One year, after making valentines for my friends, I made myself a valentine. I decorated it and made it out to myself, and signed my name. In it I wrote all of the things I wanted to hear. Things that I believed about myself, things that made me feel good about myself, things that made me feel loved. At that time I needed to hear those things, and instead of hoping that someone else might find the right words, I wrote them myself. On Valentine’s Day I opened the card, read what I had wrote, and felt grateful for the words.
I usually write about taking Valentine’s Day as an opportunity to acknowledge and appreciate the various types of love you have in your life - family, friends, romantic, or otherwise. It can be a day where you dwell on the love the that is in your life, rather than the love that isn’t in your life.
This year take some time to show yourself some love and appreciation. Make yourself a card, or leave yourself a note that says something great about yourself, something you appreciate about who you are. Buy yourself some flowers (or wait until tomorrow when they’re half off and buy yourself two bouquets!), make yourself some cookies (or something healthy, to treat your body right), and do something you truly enjoy. Don’t worry about what someone else has planned for you, look forward to something you have planned yourself. And be grateful.
Skiing over the town line (and back).
Some day I want to see if enough of these trails connect and I can get all the way to a friend’s house. I think it would be fun to pop over on skis.
I am mostly a vegetarian. I know that many people would not consider me a vegetarian and I don’t care. I consider myself a vegetarian “for all intents purposes.” I eat a little bit of seafood from time to time (like on hot summer days at a lobster shack by the sea), and once or twice a year I have a few bites of meat if it is local, free range, antibiotic free, etc, and I know where it came from. For example, my father shot a deer this year, so I have had some of that.
The reason I first became a vegetarian was for the experience. I was strict for a year. The reason I stayed a vegetarian (going on 8 years now) was because I felt better and because I did not support the meat industry in the U.S. Our practices are atrocious. News reports and documentaries make me sick. I don’t want any part of that, and I refuse to support it. I also refuse to put that in my body. The reason I began to lighten up and become less strict was because, at least here in Maine, it is becoming almost easy to access responsibly raised meat. The small community I am apart of in midcoast Maine even allows me to have access to wild meat. This is pretty special. When I come across this type of meat I can’t find a reason not to have a little of it (I’m not talking about a big plateful here).
Many people claim that humans don’t need to eat meat because they are so inactive. This might be true generally, but I’m pretty active. I’ve lived off of plant-based protein during peak marathon training, and in my opinion, for my individual body, it just helps me survive but doesn’t necessarily provide me with everything I need to perform at my best. Do you know what I think would help me perform at my best? A little bit of meat from time-to-time, especially when I’m running 55 miles a week. I think that level of activity probably puts me in the hunter-gatherer category.
Vegetarians are a righteous group. I can be righteous about how bad the food industry as a whole is in the United States. I don’t believe that we shouldn’t eat animals though. I believe that we are meant to eat a little bit of meat. Not that we have to, but that it is in our make-up. It’s ok if you disagree; I understand and I don’t begrudge you.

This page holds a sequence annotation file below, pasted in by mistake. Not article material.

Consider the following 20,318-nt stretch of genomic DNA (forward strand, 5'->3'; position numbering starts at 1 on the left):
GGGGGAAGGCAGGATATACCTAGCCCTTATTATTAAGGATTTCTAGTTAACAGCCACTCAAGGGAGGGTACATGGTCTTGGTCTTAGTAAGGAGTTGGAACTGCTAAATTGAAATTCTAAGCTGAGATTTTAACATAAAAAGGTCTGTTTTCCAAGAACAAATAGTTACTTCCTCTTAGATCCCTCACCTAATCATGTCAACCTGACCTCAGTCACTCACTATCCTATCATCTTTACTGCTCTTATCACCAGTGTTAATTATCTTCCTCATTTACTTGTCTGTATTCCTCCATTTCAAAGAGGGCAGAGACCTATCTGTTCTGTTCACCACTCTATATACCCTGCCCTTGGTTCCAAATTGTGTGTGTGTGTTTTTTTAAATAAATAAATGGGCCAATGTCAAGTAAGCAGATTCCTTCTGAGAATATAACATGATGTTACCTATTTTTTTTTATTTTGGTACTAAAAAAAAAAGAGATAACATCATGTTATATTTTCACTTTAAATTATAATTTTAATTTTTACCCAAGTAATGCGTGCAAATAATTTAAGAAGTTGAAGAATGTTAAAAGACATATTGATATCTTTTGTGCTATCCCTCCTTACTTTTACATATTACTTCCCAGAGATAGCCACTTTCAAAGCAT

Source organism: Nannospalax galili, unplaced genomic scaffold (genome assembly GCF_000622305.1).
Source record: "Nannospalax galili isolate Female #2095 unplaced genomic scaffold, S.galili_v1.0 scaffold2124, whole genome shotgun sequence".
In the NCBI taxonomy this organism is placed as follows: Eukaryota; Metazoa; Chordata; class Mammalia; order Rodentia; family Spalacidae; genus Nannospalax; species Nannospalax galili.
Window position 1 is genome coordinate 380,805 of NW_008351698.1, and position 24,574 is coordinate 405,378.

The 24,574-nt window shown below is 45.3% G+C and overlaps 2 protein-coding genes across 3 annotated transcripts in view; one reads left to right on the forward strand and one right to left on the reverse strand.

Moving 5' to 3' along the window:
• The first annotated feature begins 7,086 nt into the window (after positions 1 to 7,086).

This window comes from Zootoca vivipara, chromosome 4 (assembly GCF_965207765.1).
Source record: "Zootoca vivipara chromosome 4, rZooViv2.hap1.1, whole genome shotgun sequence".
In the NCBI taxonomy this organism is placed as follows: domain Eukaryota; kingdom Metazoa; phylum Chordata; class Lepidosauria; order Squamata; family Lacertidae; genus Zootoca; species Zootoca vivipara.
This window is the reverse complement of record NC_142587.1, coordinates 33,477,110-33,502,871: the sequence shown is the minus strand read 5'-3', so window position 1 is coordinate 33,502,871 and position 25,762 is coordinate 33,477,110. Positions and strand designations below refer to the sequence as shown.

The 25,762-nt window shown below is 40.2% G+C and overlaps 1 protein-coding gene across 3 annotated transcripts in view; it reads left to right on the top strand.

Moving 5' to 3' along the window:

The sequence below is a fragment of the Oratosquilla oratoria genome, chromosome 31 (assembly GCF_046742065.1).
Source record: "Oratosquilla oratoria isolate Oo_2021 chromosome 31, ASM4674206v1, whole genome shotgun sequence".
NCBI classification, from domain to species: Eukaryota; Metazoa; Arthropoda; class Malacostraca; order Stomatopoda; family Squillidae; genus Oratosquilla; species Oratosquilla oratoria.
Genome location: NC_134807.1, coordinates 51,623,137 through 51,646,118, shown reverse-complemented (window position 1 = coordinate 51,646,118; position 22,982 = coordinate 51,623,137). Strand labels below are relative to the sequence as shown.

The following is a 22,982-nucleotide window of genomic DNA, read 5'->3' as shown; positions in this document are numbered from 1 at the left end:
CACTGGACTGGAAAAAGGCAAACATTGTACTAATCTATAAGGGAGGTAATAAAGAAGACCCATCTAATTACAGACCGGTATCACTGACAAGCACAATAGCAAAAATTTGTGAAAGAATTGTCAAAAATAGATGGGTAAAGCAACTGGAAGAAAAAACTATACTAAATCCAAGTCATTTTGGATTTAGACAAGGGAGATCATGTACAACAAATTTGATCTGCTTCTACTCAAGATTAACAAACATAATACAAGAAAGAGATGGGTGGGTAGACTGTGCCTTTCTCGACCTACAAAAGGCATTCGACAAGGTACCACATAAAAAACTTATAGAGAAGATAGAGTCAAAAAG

I am very seriously considering renouncing my vegetarian tiara and instead titling my diet conscientious meat eater. This means not eating very much meat. It means eating locally raised, free range, chemical free meat the limited times that I do eat it. It means eating wild meat from time to time. I will rarely, if ever, order meat at a restaurant, or have it at someone’s house unless it came from a source I consider to be reputable. In other words, not much will change. All natural, all the time. Once in a while, that might include meat now.
A few years ago the Gothic flat iron building in Belfast (the first bank that ever established itself in this newly hip, surprisingly authentic coastal town so many years ago) was on the market and I had the privilege of going inside and seeing all three floors. It is a stunning building, inside and out.
It recently became The Gothic restaurant, and I have been eager to step inside and see (taste?) what all the buzz was about. It’s easy to be a newspaper or magazine reviewer, take some staged shots, and say the food is great and it is just what this sometimes sleepy sometimes not little City needs. It’s another to be a local and not have anyone to answer to.
check out those ceilings
From what I have read and from what I could see, there is a philosophy at The Gothic of what you might call Sensible Eating. As someone whose vegetarian values are slowly evolving to a less strict diet, I can relate to this type of thinking. It’s about eating smart.
What’s your preference?
Belfast needs a little decadence, and The Gothic pulls it off with just a hint of casualness, which is key around here. I was part of a party of five people, so I was lucky enough to not only enjoy my own meal, but to sample a little of everyone else’s.
The dinner menu
I started with a glass of the house white wine which was great. They had an intriguing, seasonally appropriate cocktail list that I was eager to try to see how the bartender fared. A friend ordered the Gothic 75 which was a classic, solid combo that did not disappoint. I tried the Mission Gin and Tonic which was adventurous. I can’t say that I loved it, but I appreciated that they were trying to go outside the box a little. I liked what they were trying to do with it.
The drink menu
Let’s get to the food, because it was definitely the highlight. First we were all presented with an amuse bouche of kimchi wrapped in cabbage. Geez. Could they have made a better first impression on me?